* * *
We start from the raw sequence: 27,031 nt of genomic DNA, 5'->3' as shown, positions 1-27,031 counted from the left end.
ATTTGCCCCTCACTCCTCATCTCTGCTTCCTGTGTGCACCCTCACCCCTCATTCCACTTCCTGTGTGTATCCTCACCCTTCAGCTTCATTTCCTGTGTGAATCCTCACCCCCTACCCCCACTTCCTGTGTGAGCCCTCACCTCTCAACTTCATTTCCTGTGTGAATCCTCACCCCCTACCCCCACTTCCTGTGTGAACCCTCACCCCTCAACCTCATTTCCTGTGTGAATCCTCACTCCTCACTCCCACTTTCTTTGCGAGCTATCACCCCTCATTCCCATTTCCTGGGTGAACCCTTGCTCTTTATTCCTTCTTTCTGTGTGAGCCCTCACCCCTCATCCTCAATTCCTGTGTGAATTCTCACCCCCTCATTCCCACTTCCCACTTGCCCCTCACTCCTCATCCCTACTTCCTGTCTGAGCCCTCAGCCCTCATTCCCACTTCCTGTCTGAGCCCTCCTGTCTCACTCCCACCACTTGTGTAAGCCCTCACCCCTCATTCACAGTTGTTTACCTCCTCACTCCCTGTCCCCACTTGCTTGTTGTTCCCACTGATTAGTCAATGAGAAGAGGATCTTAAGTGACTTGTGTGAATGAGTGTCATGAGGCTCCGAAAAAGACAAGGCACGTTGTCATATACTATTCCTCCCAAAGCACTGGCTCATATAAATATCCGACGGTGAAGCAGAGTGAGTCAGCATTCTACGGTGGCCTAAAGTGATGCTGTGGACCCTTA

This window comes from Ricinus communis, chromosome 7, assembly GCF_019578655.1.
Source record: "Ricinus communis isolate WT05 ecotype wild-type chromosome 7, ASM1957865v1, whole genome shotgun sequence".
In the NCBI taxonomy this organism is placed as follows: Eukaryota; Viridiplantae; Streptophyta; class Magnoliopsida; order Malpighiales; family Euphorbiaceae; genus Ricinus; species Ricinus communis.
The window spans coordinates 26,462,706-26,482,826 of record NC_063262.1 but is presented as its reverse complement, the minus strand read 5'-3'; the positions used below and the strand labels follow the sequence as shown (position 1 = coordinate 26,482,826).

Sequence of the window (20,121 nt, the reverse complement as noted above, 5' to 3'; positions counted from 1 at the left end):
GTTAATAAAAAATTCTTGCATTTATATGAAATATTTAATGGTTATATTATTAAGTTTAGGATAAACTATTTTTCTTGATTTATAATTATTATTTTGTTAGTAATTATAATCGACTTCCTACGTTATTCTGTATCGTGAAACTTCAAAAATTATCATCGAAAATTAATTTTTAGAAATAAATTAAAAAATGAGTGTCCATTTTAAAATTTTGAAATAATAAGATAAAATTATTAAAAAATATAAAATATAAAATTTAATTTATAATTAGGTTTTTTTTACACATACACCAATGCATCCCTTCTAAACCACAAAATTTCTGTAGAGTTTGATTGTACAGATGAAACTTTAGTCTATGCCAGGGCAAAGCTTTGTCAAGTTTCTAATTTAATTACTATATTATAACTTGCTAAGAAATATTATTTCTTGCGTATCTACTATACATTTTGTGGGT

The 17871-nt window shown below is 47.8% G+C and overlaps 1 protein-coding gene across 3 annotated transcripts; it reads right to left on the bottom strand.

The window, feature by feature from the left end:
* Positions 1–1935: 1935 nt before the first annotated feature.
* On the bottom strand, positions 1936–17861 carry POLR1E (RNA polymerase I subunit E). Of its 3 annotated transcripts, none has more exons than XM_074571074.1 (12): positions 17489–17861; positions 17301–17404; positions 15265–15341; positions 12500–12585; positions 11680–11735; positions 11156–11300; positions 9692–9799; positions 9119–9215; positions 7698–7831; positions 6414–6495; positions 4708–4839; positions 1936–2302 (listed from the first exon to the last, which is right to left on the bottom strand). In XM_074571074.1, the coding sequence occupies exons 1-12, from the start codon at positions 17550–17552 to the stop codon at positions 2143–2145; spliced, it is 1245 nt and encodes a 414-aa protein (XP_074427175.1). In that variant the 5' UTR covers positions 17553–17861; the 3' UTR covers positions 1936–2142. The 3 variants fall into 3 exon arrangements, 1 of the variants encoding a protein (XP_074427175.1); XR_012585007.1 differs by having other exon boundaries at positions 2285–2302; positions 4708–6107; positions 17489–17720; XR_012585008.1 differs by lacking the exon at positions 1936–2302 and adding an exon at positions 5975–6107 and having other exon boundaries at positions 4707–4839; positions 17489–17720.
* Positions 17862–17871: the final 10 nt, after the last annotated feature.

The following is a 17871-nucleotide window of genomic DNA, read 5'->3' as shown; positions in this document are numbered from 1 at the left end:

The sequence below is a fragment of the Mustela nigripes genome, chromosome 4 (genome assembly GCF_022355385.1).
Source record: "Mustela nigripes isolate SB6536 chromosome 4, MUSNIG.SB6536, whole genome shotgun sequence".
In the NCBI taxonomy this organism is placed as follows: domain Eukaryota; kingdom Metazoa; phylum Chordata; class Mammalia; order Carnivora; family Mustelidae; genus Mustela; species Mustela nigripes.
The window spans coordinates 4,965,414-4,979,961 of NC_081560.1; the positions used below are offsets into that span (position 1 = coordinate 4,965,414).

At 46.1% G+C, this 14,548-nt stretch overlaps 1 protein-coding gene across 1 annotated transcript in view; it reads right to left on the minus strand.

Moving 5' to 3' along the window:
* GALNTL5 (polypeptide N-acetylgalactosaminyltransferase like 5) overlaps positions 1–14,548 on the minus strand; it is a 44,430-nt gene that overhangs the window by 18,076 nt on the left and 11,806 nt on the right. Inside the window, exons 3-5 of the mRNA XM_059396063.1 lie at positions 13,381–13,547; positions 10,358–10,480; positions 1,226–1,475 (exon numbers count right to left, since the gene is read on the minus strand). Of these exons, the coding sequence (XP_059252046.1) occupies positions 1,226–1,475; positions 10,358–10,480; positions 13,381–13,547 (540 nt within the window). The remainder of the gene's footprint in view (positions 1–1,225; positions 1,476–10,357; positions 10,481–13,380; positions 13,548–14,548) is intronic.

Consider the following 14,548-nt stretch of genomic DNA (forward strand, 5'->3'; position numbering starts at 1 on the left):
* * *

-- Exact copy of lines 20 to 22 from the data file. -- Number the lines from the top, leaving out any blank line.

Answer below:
Moving 5' to 3' along the window:
* GALNTL5 (polypeptide N-acetylgalactosaminyltransferase like 5) overlaps positions 1–14,548 on the minus strand; it is a 44,430-nt gene that overhangs the window by 18,076 nt on the left and 11,806 nt on the right. Inside the window, exons 3-5 of the mRNA XM_059396063.1 lie at positions 13,381–13,547; positions 10,358–10,480; positions 1,226–1,475 (exon numbers count right to left, since the gene is read on the minus strand). Of these exons, the coding sequence (XP_059252046.1) occupies positions 1,226–1,475; positions 10,358–10,480; positions 13,381–13,547 (540 nt within the window). The remainder of the gene's footprint in view (positions 1–1,225; positions 1,476–10,357; positions 10,481–13,380; positions 13,548–14,548) is intronic.

Consider the following 14,548-nt stretch of genomic DNA (forward strand, 5'->3'; position numbering starts at 1 on the left):